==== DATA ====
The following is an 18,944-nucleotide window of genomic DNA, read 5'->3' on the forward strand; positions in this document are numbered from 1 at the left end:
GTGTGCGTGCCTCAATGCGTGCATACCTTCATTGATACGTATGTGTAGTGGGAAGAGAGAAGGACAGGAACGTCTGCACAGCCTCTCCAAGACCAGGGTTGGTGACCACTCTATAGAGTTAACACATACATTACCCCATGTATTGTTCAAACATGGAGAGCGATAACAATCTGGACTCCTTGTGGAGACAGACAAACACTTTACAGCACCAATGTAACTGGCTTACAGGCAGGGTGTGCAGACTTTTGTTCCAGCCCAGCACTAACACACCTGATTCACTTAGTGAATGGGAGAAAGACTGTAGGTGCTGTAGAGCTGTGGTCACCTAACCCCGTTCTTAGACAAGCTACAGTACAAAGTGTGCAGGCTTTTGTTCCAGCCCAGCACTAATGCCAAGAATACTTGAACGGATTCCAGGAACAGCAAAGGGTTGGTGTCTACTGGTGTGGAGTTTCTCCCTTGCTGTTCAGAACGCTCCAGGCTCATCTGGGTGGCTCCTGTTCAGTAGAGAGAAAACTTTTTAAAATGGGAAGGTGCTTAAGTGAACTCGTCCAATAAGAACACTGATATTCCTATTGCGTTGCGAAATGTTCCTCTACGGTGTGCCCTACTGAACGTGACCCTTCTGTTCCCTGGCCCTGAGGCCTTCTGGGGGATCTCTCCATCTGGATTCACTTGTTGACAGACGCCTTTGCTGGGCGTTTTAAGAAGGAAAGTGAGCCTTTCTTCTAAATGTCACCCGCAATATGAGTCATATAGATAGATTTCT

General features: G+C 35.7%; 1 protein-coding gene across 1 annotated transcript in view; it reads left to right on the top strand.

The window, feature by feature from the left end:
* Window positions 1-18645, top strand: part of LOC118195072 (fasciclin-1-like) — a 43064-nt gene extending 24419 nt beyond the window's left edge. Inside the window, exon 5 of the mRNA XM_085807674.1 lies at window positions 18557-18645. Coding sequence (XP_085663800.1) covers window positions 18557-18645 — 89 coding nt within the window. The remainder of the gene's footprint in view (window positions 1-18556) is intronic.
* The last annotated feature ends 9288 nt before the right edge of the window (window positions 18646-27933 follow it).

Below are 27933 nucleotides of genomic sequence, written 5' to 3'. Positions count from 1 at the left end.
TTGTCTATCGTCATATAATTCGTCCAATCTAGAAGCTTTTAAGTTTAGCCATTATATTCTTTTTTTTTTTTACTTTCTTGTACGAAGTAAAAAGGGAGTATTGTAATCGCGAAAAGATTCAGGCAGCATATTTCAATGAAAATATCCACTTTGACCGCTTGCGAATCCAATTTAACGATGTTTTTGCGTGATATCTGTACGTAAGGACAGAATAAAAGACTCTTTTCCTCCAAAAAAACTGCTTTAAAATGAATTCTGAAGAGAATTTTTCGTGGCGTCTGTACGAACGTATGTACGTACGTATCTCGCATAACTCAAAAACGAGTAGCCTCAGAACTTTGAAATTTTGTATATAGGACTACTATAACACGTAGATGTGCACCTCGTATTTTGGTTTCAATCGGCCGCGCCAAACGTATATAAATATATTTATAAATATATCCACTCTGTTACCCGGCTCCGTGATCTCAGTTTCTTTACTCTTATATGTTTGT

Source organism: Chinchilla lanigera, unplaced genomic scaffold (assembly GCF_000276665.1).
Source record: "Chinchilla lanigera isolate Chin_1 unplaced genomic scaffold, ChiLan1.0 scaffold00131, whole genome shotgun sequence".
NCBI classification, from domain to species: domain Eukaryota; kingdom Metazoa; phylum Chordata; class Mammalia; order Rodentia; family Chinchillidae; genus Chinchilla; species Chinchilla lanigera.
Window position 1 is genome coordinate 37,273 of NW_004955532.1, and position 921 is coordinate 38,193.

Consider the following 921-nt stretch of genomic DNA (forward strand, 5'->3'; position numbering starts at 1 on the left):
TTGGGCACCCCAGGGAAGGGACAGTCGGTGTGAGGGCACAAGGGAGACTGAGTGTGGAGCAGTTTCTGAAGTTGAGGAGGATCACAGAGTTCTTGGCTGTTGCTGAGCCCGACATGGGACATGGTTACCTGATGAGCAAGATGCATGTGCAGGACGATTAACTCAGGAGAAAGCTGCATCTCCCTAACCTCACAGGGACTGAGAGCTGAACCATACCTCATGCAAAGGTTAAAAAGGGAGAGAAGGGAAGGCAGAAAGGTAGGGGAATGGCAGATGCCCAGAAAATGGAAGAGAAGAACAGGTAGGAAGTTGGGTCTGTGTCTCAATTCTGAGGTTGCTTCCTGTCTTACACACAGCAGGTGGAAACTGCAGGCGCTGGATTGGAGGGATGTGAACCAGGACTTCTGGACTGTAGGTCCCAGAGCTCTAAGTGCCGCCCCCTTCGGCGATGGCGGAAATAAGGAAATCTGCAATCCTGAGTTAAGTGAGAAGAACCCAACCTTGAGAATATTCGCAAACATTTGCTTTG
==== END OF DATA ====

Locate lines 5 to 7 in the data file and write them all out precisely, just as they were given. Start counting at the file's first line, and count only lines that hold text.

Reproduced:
* Window positions 1-18645, top strand: part of LOC118195072 (fasciclin-1-like) — a 43064-nt gene extending 24419 nt beyond the window's left edge. Inside the window, exon 5 of the mRNA XM_085807674.1 lies at window positions 18557-18645. Coding sequence (XP_085663800.1) covers window positions 18557-18645 — 89 coding nt within the window. The remainder of the gene's footprint in view (window positions 1-18556) is intronic.
* The last annotated feature ends 9288 nt before the right edge of the window (window positions 18646-27933 follow it).

Below are 27933 nucleotides of genomic sequence, written 5' to 3'. Positions count from 1 at the left end.